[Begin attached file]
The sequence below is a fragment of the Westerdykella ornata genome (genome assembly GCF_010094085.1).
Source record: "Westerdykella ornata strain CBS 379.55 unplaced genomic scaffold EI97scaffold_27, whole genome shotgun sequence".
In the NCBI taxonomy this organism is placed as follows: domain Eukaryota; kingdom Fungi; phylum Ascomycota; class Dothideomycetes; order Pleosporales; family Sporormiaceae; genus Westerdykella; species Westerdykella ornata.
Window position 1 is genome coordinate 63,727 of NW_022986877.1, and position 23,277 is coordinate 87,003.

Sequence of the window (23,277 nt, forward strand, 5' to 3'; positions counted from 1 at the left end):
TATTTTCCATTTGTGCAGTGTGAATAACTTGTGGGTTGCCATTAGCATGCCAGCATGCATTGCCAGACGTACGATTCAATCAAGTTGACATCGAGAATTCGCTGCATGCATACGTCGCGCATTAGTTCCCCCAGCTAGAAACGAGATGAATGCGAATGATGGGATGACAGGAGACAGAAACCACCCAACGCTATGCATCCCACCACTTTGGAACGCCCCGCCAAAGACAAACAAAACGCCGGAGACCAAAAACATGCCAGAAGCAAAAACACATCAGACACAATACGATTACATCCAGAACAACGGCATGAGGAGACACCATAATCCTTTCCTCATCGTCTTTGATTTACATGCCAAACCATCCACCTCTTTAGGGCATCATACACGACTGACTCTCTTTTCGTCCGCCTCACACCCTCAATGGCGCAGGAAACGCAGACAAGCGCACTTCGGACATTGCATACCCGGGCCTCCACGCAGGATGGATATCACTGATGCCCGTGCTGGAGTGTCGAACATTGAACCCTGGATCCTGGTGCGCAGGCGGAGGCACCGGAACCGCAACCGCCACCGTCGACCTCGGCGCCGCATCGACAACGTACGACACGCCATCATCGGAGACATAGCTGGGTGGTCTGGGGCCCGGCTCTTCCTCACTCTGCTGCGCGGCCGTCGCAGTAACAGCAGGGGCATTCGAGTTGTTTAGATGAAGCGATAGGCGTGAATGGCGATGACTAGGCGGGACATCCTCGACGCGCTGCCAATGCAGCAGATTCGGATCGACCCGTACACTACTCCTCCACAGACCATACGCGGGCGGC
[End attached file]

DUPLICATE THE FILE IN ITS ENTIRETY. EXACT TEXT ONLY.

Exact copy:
The sequence below is a fragment of the Westerdykella ornata genome (genome assembly GCF_010094085.1).
Source record: "Westerdykella ornata strain CBS 379.55 unplaced genomic scaffold EI97scaffold_27, whole genome shotgun sequence".
In the NCBI taxonomy this organism is placed as follows: domain Eukaryota; kingdom Fungi; phylum Ascomycota; class Dothideomycetes; order Pleosporales; family Sporormiaceae; genus Westerdykella; species Westerdykella ornata.
Window position 1 is genome coordinate 63,727 of NW_022986877.1, and position 23,277 is coordinate 87,003.

Sequence of the window (23,277 nt, forward strand, 5' to 3'; positions counted from 1 at the left end):
TATTTTCCATTTGTGCAGTGTGAATAACTTGTGGGTTGCCATTAGCATGCCAGCATGCATTGCCAGACGTACGATTCAATCAAGTTGACATCGAGAATTCGCTGCATGCATACGTCGCGCATTAGTTCCCCCAGCTAGAAACGAGATGAATGCGAATGATGGGATGACAGGAGACAGAAACCACCCAACGCTATGCATCCCACCACTTTGGAACGCCCCGCCAAAGACAAACAAAACGCCGGAGACCAAAAACATGCCAGAAGCAAAAACACATCAGACACAATACGATTACATCCAGAACAACGGCATGAGGAGACACCATAATCCTTTCCTCATCGTCTTTGATTTACATGCCAAACCATCCACCTCTTTAGGGCATCATACACGACTGACTCTCTTTTCGTCCGCCTCACACCCTCAATGGCGCAGGAAACGCAGACAAGCGCACTTCGGACATTGCATACCCGGGCCTCCACGCAGGATGGATATCACTGATGCCCGTGCTGGAGTGTCGAACATTGAACCCTGGATCCTGGTGCGCAGGCGGAGGCACCGGAACCGCAACCGCCACCGTCGACCTCGGCGCCGCATCGACAACGTACGACACGCCATCATCGGAGACATAGCTGGGTGGTCTGGGGCCCGGCTCTTCCTCACTCTGCTGCGCGGCCGTCGCAGTAACAGCAGGGGCATTCGAGTTGTTTAGATGAAGCGATAGGCGTGAATGGCGATGACTAGGCGGGACATCCTCGACGCGCTGCCAATGCAGCAGATTCGGATCGACCCGTACACTACTCCTCCACAGACCATACGCGGGCGGC